Mathematics, the language of the universe, stands true as the common denominator in the world of both known and unknown.
It is a subject of wide diversity where one topic serves to bring us joy while the other makes us pull our hair in a mix of annoyance and failure to compute.
Whatever may be the case, it is to be agreed by not one but all that Maths as a subject holds universal validity because of its use in our day to day life.
And among the many wide-ranging topics that shape Maths into the integrated subject, it exists to be, there is one topic of great relevance in our daily existence.
Whether it is to mark the paper of a student or divide a slice of Pizza, fractions are utilised both consciously and subconsciously within the daily happenings of our days.
And so, because of its wide reach and grave relevance, the teaching, as well as understanding of Fractions as a concept, should be taken fairly seriously.
But sadly fate is cruel in its play and often causes some children to be associated with comprehensive problems leading up to their inability to grasp concepts easily.
And so here we are to ensure this case does not spoil the fun that is fractions!
Fractions for kids is how they can divide a cookie into two unequal parts to share the smaller piece with their brother and keep the larger one for themselves.
Jokes aside, fraction as a concept comes naturally to kids and adults alike. All that is needed is to teach them the relevant terms and names associated with them.
The best way to do so is to use fairly simple and easily comprehensible wordings and attractive and attention-grabbing examples.
Start by defining fractions.
What is a fraction for kids? Same as it is for adults, that is parts of a whole.
Say, for example, there is a Pizza divided into slices. What would each piece stand for in terms of the whole Pizza?
And if the Pizza was divided into 2 equal parts?
Now that we know what a fraction is, let’s move to what it consists of.
A Fraction for children will be broken down as follows:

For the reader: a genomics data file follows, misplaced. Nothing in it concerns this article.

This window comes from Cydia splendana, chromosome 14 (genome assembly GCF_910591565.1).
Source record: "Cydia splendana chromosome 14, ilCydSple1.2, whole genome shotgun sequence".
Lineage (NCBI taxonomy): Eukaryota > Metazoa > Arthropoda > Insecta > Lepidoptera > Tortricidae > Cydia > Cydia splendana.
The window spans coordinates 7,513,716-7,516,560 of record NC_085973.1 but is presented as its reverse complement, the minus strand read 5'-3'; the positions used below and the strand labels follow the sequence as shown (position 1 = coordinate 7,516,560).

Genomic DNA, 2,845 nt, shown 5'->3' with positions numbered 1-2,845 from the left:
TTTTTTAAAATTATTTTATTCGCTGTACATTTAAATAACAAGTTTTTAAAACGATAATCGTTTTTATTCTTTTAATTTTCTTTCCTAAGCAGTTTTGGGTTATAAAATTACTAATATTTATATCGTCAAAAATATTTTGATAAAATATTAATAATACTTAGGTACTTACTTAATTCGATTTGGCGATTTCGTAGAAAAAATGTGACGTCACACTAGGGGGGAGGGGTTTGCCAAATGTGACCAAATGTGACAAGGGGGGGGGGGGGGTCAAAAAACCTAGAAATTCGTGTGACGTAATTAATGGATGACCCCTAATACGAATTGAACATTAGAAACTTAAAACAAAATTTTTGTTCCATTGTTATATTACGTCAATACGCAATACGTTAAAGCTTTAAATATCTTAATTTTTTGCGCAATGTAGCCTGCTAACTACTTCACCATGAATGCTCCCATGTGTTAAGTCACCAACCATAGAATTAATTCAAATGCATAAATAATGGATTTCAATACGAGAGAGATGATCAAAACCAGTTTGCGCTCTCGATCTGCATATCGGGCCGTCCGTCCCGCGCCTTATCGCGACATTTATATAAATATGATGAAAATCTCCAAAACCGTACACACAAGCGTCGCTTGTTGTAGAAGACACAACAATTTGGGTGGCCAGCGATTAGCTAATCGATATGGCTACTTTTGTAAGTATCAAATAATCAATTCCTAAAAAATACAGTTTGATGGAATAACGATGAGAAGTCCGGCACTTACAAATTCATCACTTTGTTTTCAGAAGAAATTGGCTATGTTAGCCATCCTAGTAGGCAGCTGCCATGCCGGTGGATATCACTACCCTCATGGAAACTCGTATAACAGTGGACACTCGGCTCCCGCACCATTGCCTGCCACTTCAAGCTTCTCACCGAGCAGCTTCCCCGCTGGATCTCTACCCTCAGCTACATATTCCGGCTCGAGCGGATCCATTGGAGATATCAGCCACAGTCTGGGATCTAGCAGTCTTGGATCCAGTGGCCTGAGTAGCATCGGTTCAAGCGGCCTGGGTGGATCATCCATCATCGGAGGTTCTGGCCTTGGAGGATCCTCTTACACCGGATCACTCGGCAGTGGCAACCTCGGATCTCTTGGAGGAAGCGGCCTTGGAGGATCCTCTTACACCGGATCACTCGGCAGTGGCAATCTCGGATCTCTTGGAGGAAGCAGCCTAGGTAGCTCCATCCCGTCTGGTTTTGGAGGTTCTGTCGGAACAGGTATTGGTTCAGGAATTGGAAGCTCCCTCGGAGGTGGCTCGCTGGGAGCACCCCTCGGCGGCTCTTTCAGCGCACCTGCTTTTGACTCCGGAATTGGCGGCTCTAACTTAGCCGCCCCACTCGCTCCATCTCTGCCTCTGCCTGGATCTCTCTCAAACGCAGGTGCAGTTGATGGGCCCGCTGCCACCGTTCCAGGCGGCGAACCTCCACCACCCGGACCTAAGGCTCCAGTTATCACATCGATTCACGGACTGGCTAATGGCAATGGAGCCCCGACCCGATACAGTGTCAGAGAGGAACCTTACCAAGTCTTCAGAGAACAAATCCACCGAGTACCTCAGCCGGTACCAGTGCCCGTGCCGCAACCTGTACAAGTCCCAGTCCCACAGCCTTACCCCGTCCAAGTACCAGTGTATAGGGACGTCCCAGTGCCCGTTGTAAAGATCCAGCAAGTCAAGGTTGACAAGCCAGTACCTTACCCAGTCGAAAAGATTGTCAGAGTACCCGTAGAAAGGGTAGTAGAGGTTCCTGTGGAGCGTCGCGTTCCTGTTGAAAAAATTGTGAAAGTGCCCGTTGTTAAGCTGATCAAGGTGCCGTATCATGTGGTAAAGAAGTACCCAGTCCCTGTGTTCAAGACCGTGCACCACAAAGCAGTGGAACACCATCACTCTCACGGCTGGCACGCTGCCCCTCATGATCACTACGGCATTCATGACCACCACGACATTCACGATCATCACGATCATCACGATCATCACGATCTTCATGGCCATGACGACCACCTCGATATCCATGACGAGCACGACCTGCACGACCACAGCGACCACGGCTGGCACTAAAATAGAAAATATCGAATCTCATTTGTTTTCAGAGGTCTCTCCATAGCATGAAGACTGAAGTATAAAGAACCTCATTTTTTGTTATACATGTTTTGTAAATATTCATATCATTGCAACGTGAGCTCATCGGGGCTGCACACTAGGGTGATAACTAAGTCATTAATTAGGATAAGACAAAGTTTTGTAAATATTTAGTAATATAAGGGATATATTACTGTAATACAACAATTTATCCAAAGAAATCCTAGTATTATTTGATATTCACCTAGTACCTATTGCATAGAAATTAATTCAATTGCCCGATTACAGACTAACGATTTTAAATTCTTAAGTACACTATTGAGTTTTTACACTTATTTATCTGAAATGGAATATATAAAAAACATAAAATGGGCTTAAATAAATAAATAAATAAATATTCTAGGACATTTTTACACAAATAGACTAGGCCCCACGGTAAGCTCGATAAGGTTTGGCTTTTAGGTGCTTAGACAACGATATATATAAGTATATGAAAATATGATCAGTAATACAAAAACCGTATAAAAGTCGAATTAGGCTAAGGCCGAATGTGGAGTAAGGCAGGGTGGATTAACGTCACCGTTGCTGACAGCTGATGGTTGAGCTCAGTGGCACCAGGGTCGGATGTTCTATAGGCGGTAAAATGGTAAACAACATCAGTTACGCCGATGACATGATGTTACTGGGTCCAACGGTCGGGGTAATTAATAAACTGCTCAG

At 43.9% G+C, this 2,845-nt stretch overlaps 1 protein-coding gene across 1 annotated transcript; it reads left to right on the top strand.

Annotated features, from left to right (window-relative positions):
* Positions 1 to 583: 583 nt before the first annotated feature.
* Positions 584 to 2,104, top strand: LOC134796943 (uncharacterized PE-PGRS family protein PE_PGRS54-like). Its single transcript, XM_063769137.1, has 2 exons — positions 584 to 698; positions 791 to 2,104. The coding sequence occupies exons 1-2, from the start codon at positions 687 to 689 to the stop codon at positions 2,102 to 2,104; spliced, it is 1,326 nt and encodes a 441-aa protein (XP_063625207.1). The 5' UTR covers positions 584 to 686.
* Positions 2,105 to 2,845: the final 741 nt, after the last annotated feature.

#The Numerator: the number that sits above or over the line.
#The Denominator: The number that sits below the line and the numerator.
#The Vinculum: The line or bar that separates the numerator from the denominator. It is also referred to as ‘the fraction bar.’
Let’s take, for example, fraction ¼
Here, 1 sits above the vinculum or fraction bar so it is referred to as the numerator. On the other hand, 4 sits below the fraction bar as well as numerator 1.
Hence, it is the denominator. Use more examples to drive the lesson further home.
Now, let’s move on to the types of Fractions.
Do note that while explaining this part of the lesson to Children With Special Needs, it is best to use attractive visual lesson aids such as shimmering flashcards or physical items pertaining to your examples. Cutouts are also a good idea.
Whatever you explain, explain it with examples and the more visual the examples the easier it will be for them to comprehend.
Also, try to make the class as interactive as possible.
If you constantly engage them into participating in your teachings then it will be easier for them to give you their attention and for you to hold it.
Rewarding them for their participation as well as applauding their progress can play a pivotal role in their development.
So, encourage them with positive reinforcement whenever possible.
One fairly good way to teach children about fractions is by doing activities with them. This may involve games, drawings or even peer learning if possible.
You can, for example, ask the students to draw a pie in their notebook and then divide it into five slices. The image where the Pie is a whole will have a whole number signifying it written below the image.
The slices, on the other hand, will have the relevant fraction written below them.
They should be encouraged to make the drawings as colourful as they want.
Another activity can be to host a game or a quiz match among the students by dividing them into 4 columns and giving them relevant scores based on correct and incorrect answers.
Practical examples using physical objects such as balls or chocolates can also be used to make the lesson engaging and attention-grabbing.
The use of cutouts, charts, and modules should also be taken into account alongside small revisions for two to three minutes each day.
Fractions is one such topic of Maths that brought joy to a majority of its practitioners.
It cemented a widely known but not so widely agreed truth that when you understand what you are solving Maths starts to be more fun.
This post was a small attempt towards making sure that the above idea holds true for Children who are a little slow in learning concepts as well.
After all, hurdles come and go, but Maths is forever!
If you have any queries pertaining to this topic then the comment sections are open and yours to use. Our team is more than happy to reply as soon as possible.
If you would like to receive more tips and tricks about fractions and all subjects galore, then click here: The Real School Of Montessori.
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